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Arizona among best in nation for pretrial practices

(Flickr/Joe Gratz)
LISTEN: National report: Arizona gets ‘B’ for pretrial justice.

PHOENIX — Arizona received higher marks than most of the nation in a study released Wednesday that analyzed the pretrial system of each state.

Arizona was one of eight states to receive a B grade for its pretrial practices — such as release conditions involved bonds and bail — on the State of Pretrial Justice in America report. A majority of the nation received a C or D, while 17 states were handed an F.

Dave Byers, the administrative director for the Arizona Supreme Court, said he was glad Arizona was rewarded for its reform efforts. Last year, state courts launched a task force with a goal of improving the system.

“What we have been working on in Arizona is to change the pretrial release system from one that requires a person to pay money to get out of jail while their waiting for their trial to a system that’s based on risk,” he said.

Basically, low- and medium-risk individuals are not required to post bail as they can safely stay in the community and will more than likely turn up at their court date.

“On the other hand, if you’re a high-risk individual, we don’t want you out at all,” Byers said. “Those people should remain in jail and not be able to buy their way out.”

Byers cited the recent arrest of two drug cartel members arrested in Arizona. They were released on a $300,000 bond within hours and disappeared.

Cherise Fanno Burdeen, the CEO of Pretrial Justice Institute which compiled the report, said such cases were proof the bail system in America was broken in two ways.

“One, our jails are filled with people — mostly people of color — who are just too poor to post bond, but who pose no danger to the community,” she said.

“And two, people who have money — no matter how dangerous they are — are paying for bond and walking right out.”

Burdeen said arbitrarily imposing large bails on people without means has unintended consequences.

“What happens when you don’t have the money to get out, you sit in jail for at least a couple days if not weeks or months,” she said. “During that time you are very likely to lose your job.”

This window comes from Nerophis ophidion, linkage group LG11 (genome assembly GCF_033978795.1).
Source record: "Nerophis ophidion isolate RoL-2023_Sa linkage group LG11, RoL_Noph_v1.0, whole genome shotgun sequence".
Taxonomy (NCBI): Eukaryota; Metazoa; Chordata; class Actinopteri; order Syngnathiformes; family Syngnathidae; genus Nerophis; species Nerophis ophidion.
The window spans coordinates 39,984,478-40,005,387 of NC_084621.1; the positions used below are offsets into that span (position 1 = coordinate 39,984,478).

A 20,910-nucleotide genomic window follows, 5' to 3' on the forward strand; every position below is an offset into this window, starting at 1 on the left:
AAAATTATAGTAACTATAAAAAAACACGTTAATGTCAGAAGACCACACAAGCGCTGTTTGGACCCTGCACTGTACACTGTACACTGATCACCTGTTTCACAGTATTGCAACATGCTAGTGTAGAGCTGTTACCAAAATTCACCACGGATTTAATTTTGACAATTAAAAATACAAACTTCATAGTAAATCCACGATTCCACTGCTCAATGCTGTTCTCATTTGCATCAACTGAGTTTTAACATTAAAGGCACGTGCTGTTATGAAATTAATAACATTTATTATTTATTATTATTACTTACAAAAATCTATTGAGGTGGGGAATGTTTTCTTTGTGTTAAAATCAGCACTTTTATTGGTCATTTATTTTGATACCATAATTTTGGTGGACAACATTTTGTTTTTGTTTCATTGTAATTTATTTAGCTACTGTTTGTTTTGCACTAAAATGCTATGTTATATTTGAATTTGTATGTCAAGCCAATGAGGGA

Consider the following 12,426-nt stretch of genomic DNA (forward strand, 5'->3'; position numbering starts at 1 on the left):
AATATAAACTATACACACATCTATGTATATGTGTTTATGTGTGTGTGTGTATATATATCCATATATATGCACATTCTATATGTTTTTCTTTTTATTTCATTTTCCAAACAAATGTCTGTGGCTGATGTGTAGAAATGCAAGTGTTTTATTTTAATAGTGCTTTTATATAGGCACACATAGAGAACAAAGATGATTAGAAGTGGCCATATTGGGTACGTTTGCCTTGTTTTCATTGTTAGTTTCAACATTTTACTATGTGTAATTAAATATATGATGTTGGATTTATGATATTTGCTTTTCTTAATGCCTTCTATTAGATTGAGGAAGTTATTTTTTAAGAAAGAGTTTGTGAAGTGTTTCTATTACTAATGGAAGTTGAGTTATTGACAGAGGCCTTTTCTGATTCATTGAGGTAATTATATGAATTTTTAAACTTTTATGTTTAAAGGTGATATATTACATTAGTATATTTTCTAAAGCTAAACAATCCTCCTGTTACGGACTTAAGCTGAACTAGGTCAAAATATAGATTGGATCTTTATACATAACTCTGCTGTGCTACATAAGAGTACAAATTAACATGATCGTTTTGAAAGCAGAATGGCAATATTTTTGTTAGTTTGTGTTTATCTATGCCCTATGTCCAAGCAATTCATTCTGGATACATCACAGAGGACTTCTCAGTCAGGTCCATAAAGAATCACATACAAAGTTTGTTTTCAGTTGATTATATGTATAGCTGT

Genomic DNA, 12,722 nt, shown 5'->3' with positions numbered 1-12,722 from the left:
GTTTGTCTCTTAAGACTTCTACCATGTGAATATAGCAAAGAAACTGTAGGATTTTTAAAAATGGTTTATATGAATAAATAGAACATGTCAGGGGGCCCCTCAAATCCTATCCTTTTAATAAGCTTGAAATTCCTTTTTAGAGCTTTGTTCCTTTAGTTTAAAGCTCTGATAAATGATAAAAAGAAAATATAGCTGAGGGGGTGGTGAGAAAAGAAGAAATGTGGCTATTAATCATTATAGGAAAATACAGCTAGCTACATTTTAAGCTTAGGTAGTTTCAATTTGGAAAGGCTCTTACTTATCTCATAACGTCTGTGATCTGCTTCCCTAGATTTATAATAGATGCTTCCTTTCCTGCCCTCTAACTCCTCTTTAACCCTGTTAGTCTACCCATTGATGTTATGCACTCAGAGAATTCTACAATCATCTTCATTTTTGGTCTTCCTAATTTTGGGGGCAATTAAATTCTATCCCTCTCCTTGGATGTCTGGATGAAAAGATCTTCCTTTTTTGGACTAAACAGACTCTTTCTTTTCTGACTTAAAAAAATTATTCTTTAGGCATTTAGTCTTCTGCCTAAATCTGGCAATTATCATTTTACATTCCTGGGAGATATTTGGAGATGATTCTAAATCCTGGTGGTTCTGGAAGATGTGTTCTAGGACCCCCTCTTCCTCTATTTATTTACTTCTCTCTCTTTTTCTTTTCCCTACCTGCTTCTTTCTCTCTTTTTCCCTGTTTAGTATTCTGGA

Burdeen said that can begin a vicious domino effect, as they could lose their home or car, and thus any ability to pay court fines or fees to defend themselves against the charges that put them behind bars in the first place.

Burdeen said the report graded states on their use of pretrial assessment tools to help guide judicial discretion when it came to release conditions.

“Instead of just looking at you and deciding whether or not I can tell that you’re going to come back to court, or stay arrest-free pending trial, I’m using science to help me make a better decision about that,” she said.

Arizona received its relatively high grade because it was using those tools. Byers said, at the felony level, all of the individuals who are arrested and come before a judge during an initial appearance get a risk assessment score.

“The judge doesn’t have to follow that exactly, it’s a tool,” he said. “By doing this systematically, the judge gets that risk score and then can help form whether or not the person should be released.”

The only state that fared better that Arizona was New Jersey, which received an A. The state eliminated bail money, which required the approval of voters to amend the state constitution.

Byers said the road to eliminating bail in Arizona would take a similar long path.

“We would like to drive money out of the system all together as possible, but the Arizona Constitution doesn’t allow you to do that to misdemeanor offenses,” he said.

Moving forward, Arizona courts were searching for a better way to handle non-felony bail cases because there are still some misdemeanors, such as people charged with DUIs and domestic violence, that could pose a risk to the community.

“If you’re a person who has been arrested multiple times and is a risk of flight, but you’re charged with a misdemeanor offense, there isn’t any constitutional way to say ‘We’re going to keep you in jail in a preventative detention status,’ you can only do that with felonies.”

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